A former junior-high school principal in Taichung County and his mistress, who taught at the same school, were sentenced to five years and six months in jail by the Supreme Court on Friday for three attempts to murder the man's wife.
"The principal, Chao Wen-hsuan (趙文漩), had extramarital relations with the school's teacher and director of general services, Chang Kui-lan (張桂蘭). Chao and Chang hired a man named Chi Tsai-fa (紀財發) who tried three times to murder Chao's wife by faking car accidents," the Supreme Court said in its ruling.
The ruling rejected Chao and Chang's appeals and upheld the Taiwan High Court's verdict. The ruling also added one year and two month's onto Chi's sentence.
Chao was principal of the Hoping Junior-High School in Hoping (
Yang reported Chao and Chang to the police, accusing them of adultery.
Chao and Chang decided to retaliate, the ruling said, and asked Chi to kill Yang by faking a traffic accident.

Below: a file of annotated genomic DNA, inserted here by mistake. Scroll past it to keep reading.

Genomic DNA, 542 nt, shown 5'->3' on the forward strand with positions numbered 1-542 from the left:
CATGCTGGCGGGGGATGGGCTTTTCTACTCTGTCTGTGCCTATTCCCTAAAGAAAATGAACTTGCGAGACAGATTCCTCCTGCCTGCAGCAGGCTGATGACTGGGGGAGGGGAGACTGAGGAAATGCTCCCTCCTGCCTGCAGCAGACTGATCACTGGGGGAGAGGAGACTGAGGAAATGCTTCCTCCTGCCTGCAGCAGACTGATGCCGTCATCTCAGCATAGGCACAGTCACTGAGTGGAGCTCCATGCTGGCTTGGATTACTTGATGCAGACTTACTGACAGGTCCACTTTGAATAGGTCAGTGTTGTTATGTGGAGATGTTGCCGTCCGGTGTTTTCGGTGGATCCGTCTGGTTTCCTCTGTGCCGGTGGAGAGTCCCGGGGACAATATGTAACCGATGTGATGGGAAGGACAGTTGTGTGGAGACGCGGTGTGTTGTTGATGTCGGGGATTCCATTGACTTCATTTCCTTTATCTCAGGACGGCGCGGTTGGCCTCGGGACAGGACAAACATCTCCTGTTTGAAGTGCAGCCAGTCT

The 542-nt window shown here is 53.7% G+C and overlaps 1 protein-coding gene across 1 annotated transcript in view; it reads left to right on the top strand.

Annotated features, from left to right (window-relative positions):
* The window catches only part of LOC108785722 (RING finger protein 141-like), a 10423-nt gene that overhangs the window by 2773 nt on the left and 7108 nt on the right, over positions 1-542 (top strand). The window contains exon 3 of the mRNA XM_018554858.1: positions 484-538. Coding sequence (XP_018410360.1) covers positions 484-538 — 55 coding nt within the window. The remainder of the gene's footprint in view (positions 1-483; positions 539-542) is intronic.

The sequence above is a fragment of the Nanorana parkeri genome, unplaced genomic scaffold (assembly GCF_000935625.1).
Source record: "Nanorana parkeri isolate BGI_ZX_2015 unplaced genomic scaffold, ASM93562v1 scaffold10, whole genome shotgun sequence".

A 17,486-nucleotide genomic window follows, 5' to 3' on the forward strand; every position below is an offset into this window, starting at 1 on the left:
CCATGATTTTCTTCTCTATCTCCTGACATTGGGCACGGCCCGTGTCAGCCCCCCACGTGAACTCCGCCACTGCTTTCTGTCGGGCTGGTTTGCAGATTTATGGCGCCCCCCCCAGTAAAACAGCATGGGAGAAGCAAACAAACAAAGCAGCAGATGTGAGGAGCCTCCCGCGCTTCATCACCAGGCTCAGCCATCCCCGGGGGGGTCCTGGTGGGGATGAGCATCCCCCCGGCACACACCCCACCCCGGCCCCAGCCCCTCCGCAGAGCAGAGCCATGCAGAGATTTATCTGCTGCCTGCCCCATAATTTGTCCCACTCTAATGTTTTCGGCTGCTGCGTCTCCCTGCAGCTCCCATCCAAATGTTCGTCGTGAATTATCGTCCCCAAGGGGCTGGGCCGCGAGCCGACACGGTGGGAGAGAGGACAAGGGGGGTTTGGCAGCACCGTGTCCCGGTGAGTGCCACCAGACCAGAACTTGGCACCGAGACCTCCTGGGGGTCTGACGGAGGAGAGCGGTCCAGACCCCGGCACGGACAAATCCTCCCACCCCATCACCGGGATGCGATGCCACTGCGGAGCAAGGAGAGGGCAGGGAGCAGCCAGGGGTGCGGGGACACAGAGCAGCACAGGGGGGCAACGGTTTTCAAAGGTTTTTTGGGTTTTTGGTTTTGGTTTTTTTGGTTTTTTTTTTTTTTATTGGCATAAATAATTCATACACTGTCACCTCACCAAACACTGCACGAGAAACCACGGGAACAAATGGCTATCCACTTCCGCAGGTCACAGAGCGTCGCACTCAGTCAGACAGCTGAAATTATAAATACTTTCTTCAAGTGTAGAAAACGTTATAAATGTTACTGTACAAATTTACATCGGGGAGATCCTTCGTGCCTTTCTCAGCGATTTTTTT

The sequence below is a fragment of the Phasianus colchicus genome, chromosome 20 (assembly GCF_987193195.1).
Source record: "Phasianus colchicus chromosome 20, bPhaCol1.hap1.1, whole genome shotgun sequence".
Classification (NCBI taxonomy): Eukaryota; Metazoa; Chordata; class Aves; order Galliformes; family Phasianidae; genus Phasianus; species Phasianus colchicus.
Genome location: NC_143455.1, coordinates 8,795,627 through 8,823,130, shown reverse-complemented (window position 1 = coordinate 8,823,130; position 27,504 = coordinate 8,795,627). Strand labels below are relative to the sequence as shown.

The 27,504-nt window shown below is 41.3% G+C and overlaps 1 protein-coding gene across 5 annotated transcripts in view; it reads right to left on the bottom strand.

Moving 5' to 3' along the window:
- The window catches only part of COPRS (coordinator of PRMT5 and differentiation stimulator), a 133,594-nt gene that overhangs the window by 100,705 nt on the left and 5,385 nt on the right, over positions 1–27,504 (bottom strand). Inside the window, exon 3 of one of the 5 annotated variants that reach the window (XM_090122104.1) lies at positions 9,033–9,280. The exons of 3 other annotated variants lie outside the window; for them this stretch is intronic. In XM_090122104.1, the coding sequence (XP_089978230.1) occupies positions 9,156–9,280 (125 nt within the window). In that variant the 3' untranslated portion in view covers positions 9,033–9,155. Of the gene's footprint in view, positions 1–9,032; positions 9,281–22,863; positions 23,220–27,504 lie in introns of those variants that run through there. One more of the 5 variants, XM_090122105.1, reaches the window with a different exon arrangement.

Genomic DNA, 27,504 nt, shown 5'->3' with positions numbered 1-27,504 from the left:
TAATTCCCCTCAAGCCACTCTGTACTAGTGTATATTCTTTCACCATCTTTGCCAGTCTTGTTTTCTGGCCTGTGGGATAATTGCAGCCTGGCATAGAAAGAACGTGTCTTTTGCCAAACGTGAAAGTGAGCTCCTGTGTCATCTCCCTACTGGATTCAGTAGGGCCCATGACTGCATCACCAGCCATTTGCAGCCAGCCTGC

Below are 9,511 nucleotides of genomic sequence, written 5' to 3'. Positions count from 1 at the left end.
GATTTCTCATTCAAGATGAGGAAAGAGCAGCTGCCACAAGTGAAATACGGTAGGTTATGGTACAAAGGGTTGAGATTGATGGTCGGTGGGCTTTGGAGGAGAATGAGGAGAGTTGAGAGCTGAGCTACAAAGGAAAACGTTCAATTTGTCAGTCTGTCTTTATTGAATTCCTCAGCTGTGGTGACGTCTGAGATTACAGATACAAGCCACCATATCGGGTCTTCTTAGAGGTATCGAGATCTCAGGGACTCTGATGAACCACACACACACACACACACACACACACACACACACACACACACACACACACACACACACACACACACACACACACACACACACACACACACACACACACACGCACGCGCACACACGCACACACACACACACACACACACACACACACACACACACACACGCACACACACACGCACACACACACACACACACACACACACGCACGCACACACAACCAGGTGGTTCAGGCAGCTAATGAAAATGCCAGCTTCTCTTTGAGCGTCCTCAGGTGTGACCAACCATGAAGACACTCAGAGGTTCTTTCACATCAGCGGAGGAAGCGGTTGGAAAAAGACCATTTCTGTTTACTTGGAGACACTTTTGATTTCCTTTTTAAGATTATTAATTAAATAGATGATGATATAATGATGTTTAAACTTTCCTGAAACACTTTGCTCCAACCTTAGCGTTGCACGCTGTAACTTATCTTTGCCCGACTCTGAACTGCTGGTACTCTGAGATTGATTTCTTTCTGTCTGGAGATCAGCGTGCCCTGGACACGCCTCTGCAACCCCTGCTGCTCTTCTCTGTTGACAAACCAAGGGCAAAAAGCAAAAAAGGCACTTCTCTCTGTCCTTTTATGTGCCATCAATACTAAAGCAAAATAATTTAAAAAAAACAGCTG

The ruling said that Chi tried to kill Yang on three occasions in 1988.
In the first attempt, Chi had parked to the left of Chao and Yang's residence and waited for Yang to leave home, but when she did leave, she made a right-hand turn and drove off on her scooter.
In the second attempt, Chao called Chi to say that Yang was heading home and Chi waited for her outside the residence, but she did not appear. In the third attempt Chi's car developed mechanical difficulties when he tried to speed up to hit Yang.
The ruling noted that Yang had hired private detectives to tail her husband and had taped Chao and Chang's phone conversations. Yang went to the police after listening to the tapes and hearing the pair telling Chi to kill her by staging a traffic accident.
Chao and Chang were indicted for attempted homicide based on those tape recordings, although their attorney tried to argue that the tapes were obtained illegally and therefore should not be used as evidence.
Friday's ruling said the tapes clearly revealed the defendants were attempting to take a woman's life, so the court could accept them as evidence.
Chao and Chang were suspended from their jobs when news of their affair and the murder-for-hire plot broke in 1998. Chao and Yang divorced that same year.
Yang, who retired from teaching earlier this year, told reporters on Friday that she thought the Supreme Court verdict was fair.
Chao, who now lives with Chang and sells lunch boxes for a living, told reporters that they had never sought to have his ex-wife killed.